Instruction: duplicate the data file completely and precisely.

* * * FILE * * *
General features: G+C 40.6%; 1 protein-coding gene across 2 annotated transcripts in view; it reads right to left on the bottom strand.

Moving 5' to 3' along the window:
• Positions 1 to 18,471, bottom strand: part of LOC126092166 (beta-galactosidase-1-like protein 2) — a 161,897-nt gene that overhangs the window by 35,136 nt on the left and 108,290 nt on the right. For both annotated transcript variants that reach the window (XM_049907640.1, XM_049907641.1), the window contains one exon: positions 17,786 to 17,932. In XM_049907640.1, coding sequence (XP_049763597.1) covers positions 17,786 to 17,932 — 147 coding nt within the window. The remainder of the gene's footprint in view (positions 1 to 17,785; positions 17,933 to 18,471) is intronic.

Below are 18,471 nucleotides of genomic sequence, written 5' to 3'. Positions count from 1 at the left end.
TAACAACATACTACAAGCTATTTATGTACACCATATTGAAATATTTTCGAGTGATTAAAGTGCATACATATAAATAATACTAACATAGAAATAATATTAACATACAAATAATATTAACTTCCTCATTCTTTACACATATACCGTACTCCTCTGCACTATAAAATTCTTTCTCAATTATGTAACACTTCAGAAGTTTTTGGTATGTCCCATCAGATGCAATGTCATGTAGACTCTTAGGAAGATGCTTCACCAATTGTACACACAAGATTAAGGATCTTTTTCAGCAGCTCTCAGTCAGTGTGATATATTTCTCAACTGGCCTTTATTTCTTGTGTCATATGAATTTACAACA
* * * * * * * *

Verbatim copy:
General features: G+C 40.6%; 1 protein-coding gene across 2 annotated transcripts in view; it reads right to left on the bottom strand.

Moving 5' to 3' along the window:
• Positions 1 to 18,471, bottom strand: part of LOC126092166 (beta-galactosidase-1-like protein 2) — a 161,897-nt gene that overhangs the window by 35,136 nt on the left and 108,290 nt on the right. For both annotated transcript variants that reach the window (XM_049907640.1, XM_049907641.1), the window contains one exon: positions 17,786 to 17,932. In XM_049907640.1, coding sequence (XP_049763597.1) covers positions 17,786 to 17,932 — 147 coding nt within the window. The remainder of the gene's footprint in view (positions 1 to 17,785; positions 17,933 to 18,471) is intronic.

Below are 18,471 nucleotides of genomic sequence, written 5' to 3'. Positions count from 1 at the left end.
TAACAACATACTACAAGCTATTTATGTACACCATATTGAAATATTTTCGAGTGATTAAAGTGCATACATATAAATAATACTAACATAGAAATAATATTAACATACAAATAATATTAACTTCCTCATTCTTTACACATATACCGTACTCCTCTGCACTATAAAATTCTTTCTCAATTATGTAACACTTCAGAAGTTTTTGGTATGTCCCATCAGATGCAATGTCATGTAGACTCTTAGGAAGATGCTTCACCAATTGTACACACAAGATTAAGGATCTTTTTCAGCAGCTCTCAGTCAGTGTGATATATTTCTCAACTGGCCTTTATTTCTTGTGTCATATGAATTTACAACA